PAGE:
In Kids, Rest Day/Theory, Special Populations

November 30, 2013

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Noble and Empower charter schools find CrossFit fits their mandate to pursue excellence in education.

The Noble Network of Charter Schools is located in the worst neighborhoods of Chicago: Englewood, Garfield Park, West Humble Park. Ninety-five percent of its students live below the poverty line, and many of the schools in the neighborhood are equipped with metal detectors to curb violence. When students enter Noble schools in the ninth grade, they’re usually reading, writing and doing math at a third- or fifth-grade level. Four years later most qualify for college. In fact, among open-enrollment public schools in Chicago, kids from Noble score among the top students every year.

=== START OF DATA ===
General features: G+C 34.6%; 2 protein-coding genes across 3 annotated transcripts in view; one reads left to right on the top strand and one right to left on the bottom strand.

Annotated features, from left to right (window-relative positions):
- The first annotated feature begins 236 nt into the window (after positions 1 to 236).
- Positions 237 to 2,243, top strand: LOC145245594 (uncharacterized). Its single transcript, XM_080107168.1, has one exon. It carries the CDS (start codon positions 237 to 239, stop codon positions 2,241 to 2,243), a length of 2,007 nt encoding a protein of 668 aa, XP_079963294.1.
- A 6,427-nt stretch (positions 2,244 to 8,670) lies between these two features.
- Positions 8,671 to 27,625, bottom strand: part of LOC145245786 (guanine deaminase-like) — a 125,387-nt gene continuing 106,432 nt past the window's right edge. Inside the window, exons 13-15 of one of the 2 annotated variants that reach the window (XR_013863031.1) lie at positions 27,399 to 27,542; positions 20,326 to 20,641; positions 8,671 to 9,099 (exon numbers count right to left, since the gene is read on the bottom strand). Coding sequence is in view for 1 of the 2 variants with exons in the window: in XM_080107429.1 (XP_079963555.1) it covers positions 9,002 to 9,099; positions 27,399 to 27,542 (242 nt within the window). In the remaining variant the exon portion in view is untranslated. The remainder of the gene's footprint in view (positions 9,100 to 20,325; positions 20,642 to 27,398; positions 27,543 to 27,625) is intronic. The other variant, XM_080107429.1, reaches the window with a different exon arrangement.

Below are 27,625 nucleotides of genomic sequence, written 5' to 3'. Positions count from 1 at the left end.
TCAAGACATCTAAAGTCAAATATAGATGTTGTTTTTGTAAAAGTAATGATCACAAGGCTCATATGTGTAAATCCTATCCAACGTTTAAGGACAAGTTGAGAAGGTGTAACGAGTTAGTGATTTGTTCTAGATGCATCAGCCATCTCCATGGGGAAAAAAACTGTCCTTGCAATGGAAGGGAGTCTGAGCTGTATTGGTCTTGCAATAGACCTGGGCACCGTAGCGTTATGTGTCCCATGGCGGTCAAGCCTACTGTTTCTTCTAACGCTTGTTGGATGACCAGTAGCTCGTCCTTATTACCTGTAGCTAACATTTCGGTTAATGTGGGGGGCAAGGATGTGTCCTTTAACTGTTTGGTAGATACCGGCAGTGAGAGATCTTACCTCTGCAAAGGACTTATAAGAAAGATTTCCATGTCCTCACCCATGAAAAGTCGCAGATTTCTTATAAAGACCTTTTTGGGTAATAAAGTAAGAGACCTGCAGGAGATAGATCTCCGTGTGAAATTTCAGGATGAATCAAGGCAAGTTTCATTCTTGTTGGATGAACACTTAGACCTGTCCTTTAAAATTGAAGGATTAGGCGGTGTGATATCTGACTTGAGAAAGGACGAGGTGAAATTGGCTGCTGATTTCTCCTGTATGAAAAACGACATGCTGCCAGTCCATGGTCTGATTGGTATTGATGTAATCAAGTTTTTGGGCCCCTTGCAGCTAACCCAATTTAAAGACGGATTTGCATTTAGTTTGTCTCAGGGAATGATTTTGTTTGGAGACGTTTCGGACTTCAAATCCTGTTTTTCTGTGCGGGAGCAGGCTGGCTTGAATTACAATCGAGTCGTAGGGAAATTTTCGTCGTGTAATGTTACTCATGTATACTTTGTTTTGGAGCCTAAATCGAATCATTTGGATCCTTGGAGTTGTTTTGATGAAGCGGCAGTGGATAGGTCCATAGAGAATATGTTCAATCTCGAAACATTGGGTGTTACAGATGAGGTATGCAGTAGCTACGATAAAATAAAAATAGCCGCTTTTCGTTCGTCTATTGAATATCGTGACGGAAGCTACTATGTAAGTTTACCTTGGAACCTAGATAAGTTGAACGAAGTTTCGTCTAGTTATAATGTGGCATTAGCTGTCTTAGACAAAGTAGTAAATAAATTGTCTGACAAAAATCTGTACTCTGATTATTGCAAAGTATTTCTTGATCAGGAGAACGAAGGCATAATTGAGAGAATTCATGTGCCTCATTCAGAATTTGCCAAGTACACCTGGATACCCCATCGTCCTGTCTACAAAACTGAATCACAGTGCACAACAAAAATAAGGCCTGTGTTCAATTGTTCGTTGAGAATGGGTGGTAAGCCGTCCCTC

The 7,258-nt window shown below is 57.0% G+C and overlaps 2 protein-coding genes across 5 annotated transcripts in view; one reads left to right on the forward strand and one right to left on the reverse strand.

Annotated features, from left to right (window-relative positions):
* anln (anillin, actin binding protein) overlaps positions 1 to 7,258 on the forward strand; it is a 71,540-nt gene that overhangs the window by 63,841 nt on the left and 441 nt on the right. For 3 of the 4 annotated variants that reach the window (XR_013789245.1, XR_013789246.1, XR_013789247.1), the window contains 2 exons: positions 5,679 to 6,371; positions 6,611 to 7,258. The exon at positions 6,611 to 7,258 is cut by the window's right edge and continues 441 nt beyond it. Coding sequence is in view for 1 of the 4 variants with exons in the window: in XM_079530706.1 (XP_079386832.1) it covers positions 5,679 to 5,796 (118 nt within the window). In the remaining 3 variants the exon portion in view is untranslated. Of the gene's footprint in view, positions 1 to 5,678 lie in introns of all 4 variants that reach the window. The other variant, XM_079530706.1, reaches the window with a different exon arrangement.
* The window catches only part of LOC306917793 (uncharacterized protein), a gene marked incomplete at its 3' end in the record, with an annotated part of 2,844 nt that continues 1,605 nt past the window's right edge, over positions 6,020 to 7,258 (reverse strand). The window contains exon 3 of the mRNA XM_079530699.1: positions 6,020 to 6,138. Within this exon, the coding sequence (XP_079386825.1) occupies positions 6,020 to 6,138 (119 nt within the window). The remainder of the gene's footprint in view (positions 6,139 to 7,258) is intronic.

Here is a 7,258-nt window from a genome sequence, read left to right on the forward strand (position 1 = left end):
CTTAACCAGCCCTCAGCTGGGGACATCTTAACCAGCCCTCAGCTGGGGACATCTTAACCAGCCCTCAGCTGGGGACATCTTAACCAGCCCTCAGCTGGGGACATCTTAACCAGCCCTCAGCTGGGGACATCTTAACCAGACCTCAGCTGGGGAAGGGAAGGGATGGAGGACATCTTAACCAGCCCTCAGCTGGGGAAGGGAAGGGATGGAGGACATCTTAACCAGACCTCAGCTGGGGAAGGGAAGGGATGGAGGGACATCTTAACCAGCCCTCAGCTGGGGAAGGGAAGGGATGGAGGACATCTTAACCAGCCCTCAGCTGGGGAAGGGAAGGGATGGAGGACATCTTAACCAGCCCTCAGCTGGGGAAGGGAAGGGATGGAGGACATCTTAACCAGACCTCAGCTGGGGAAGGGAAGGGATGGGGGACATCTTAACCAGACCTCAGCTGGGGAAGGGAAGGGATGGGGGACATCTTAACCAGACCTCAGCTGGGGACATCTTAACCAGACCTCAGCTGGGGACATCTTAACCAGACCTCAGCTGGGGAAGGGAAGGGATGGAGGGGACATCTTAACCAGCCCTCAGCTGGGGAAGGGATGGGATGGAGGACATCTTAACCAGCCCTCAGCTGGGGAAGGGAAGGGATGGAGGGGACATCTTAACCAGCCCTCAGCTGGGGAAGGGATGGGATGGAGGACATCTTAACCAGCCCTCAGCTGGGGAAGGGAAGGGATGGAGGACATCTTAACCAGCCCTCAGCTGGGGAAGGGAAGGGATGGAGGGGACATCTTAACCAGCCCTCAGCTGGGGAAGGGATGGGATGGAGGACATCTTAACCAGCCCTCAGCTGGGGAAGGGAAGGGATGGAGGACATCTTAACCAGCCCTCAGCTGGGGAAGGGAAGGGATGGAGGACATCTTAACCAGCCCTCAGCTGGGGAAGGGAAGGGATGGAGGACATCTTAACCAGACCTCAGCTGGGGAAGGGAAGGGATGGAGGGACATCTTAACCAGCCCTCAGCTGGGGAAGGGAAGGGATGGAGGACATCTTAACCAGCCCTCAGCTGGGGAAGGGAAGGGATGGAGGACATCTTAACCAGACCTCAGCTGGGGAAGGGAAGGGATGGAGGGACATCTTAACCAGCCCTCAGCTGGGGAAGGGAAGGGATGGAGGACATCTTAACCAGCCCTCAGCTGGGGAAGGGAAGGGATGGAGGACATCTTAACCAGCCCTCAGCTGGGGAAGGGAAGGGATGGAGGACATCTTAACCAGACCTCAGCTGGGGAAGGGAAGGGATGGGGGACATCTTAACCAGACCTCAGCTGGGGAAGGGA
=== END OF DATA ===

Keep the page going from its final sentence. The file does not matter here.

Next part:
Despite financial hurdles, dozens of new charter schools are launched each year in the U.S. The rewards are rarely financial, but operating a charter school allows for longer school days, an adjusted curriculum, new and dynamic teaching opportunities, and the chance to pursue diverse learning models. Charter schools have the freedom to experiment and adapt.

“We’ve broken the code on great academics. And the code is based on a really disciplined culture and hiring incredible talent to deliver the great academics to the kids,” said David Oclander, principal fellowship at the Noble Network of Charter Schools.

It’s not the pursuit of money that makes administrators want to open charter schools. It’s the pursuit of excellence. And CrossFit fits that model perfectly.

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